It’s the primal scene of American hard-boiled detective fiction: A private investigator, resentfully dressed up in his best suit, drives up to an old man’s imposing mansion. It turns out the patriarch is ailing, but before he shuffles off this mortal coil, he wants to set some troublesome family affairs in order. That’s where our detective comes in. Before the case is closed, skeletons of the past will tumble out of closets, the corrosive effects of wealth will be reaffirmed, and somebody will be sleeping the big sleep.
If any novelist is worthy to walk once more through the front door of Raymond Chandler’s iconic Sternwood mansion, it’s Michael Connelly. For over two decades, Connelly has been brilliantly updating and enlarging the possibilities of the classic L.A. hard-boiled novel, first bestowed upon the world in 1939 with Chandler’s debut, “The Big Sleep.”
The title of Connelly’s latest novel featuring (now retired) LAPD detective Harry Bosch even sounds like a Chandler title: “The Wrong Side of Goodbye.” Still, although this book, like many of Connelly’s novels, begins with an air of homage, it’s more than a Chandler impersonation. This latest Bosch outing is its own accomplishment: brooding and intricate, suspenseful and sad. In short, it’s another terrific Michael Connelly mystery.
Back to that mansion and the reclusive fat cat, Whitney Vance, who owns it. Vance has summoned Bosch, who’s now working as a private eye (after being forced into retirement by bullying bureaucrats at the LAPD) to investigate an enigma: “I want you to find someone for me,” Vance tells Harry. “Someone who might never have existed.” Vance then explains that when he was in college, he met a teenage Mexican girl named Vibiana who was working in the school cafeteria. They fell in love and she got pregnant, but after Vance’s enraged father offered to “take care of it,” Vibiana vanished. Now, Vance, who remained single all his life, wants to find out whether Vibiana had the child and, thus, provided him with an heir — and possibly a “spare” or two, if any grandchildren and great-grandchildren exist.
The clues are as faint as ant scent trails. Vance can identify the neighborhood where Vibiana and her parents lived in the early 1950s and that’s about it. Before Bosch departs, Vance warns him that other entities (such as the board of directors of his megabucks empire) may also be interested in hunting down his hypothetical heirs. That warning turns out to err on the side of understatement.
Meanwhile, Harry has other assignments on his plate. Never content with simply sitting around and listening to his beloved jazz CDs, Bosch has taken a volunteer job as a reserve detective with the understaffed San Fernando Police Department. There, he’s working on a case called “Screen Cutter,” the nickname for a serial rapist who’s assaulted at least four women in the area. The masked attacker always enters the victim’s home via a rear door or window after cutting through the screen. Oddly, all the victims had been at the ovulation phase of their menstrual cycle when they were attacked, leading Harry and his fellow detective Bella Lourdes to surmise that the perp had been inside each of their homes earlier, sussing out kitchen calendars and birth control dispensers. As disturbing as that scenario is, the case becomes even more grotesque as Bosch and Lourdes close in on this monster.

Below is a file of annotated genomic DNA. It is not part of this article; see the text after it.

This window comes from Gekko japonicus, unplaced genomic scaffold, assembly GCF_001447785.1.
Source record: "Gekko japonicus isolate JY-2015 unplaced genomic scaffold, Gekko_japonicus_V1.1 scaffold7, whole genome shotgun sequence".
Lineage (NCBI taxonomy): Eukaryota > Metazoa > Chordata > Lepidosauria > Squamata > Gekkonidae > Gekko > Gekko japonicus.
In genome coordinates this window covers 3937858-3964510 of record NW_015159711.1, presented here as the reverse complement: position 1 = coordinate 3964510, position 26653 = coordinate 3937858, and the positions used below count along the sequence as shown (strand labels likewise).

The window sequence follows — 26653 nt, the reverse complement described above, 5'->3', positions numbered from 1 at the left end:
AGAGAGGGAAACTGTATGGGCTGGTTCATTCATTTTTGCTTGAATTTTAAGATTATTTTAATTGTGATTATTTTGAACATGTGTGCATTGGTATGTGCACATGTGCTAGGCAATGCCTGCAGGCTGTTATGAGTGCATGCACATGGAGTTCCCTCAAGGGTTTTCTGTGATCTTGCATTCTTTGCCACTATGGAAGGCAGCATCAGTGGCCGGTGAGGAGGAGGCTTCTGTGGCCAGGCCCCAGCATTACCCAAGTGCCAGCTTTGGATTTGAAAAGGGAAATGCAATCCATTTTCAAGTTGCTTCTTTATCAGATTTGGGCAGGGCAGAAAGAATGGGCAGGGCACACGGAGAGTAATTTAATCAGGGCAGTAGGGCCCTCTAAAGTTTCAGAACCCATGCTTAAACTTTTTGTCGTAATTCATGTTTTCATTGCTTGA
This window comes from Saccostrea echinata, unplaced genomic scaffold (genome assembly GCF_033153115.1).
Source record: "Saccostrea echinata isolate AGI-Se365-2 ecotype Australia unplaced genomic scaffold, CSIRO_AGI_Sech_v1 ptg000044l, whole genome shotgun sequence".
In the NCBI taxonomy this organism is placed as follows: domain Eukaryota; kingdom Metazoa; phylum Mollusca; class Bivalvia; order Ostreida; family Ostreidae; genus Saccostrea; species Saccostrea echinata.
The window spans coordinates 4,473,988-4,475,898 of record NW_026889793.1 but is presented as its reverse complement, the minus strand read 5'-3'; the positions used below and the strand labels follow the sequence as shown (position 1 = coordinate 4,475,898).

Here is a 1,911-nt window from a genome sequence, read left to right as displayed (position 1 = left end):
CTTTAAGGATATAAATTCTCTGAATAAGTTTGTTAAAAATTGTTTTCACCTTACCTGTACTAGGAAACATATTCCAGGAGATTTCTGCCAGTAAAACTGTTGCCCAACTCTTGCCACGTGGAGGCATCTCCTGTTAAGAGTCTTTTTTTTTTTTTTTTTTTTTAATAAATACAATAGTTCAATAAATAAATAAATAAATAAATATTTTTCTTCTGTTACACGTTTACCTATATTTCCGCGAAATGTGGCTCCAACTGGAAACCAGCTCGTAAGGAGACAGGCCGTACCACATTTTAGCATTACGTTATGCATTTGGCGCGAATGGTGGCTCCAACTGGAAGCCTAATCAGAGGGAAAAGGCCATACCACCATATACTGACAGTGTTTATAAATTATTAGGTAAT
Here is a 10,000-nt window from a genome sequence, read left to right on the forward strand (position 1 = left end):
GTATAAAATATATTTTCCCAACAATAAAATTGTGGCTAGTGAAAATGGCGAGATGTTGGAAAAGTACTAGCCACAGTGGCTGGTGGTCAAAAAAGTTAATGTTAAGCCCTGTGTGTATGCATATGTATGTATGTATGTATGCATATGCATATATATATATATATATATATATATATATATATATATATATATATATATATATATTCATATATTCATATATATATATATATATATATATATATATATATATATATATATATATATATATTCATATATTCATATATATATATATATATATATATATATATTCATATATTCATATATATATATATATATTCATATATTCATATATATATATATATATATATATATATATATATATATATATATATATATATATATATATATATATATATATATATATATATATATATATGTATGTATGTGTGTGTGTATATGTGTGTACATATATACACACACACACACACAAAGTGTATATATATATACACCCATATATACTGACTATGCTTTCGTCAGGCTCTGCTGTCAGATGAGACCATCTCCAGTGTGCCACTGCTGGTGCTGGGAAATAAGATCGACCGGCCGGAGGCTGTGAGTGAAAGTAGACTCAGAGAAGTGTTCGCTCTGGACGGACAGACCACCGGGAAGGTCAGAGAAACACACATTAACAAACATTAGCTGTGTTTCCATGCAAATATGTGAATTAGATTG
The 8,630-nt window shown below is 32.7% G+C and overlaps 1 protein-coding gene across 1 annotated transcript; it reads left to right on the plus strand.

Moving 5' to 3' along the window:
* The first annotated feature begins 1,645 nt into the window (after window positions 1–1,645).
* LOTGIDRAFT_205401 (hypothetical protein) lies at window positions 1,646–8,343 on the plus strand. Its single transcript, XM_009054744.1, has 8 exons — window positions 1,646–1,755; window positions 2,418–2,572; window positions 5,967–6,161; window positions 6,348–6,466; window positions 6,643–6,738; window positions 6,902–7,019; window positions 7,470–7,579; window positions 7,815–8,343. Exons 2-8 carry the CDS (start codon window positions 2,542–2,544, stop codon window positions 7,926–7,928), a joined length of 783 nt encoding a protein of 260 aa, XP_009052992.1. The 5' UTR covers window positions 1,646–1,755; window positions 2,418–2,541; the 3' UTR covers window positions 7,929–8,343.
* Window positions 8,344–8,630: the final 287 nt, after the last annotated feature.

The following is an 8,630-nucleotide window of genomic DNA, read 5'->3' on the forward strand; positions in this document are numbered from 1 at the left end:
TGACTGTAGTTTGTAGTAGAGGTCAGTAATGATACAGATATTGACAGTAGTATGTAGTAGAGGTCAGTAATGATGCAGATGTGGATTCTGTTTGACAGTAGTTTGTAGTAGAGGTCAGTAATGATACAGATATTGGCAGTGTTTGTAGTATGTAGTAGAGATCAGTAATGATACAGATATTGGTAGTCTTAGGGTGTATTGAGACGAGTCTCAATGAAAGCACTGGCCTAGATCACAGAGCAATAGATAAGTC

Because Connelly is such a master of the genre, he casually sidesteps the usual narrative convention and does not intertwine these two plots. Instead, readers experience the stressful chaos of Harry’s overloaded and divided life: One minute he’s bending the rules and using law enforcement databases to check any listings for Vibiana; the next, he’s switching over to his department email to read through tips about the Screen Cutter. In between, he’s making phone calls to crime labs or trying to chase down leads, or texting his college student daughter, Maddie, to see whether she’s free for dinner.
Throughout this long series, Bosch has constantly been fighting police department higher-ups (this time around, his nemesis is an insecure captain in the San Fernando Police Department); he’s also constantly fighting the infamous L.A. traffic. For the Vance case, though, Bosch unexpectedly must travel back in time, to his own firsthand knowledge of military service in Vietnam. There’s an extraordinary passage in “The Wrong Side of Goodbye” where Bosch loses himself in a memory of the singer Connie Stevens, performing a Christmas show in 1969 for wounded servicemen (including the young Harry) on a hospital ship in the South China Sea. It’s a powerful moment of grace that stands in opposition to the evil about to unfold in the present time of the novel.
Like his hero, Connelly seems to possess the stamina of youth, as well as an unflagging zest for work. “The Wrong Side of Goodbye” is his 19th Bosch novel, and he’s also branched out into television, serving as executive producer of the TV series “Bosch.” Unlike Harry, Connelly doesn’t seem ready to cash in his 401(k) anytime soon — and for that readers should be grateful.
Maureen Corrigan, who teaches at Georgetown University, is the book critic for the NPR program “Fresh Air.”
By Michael Connelly
Little, Brown. 388 pp. $29.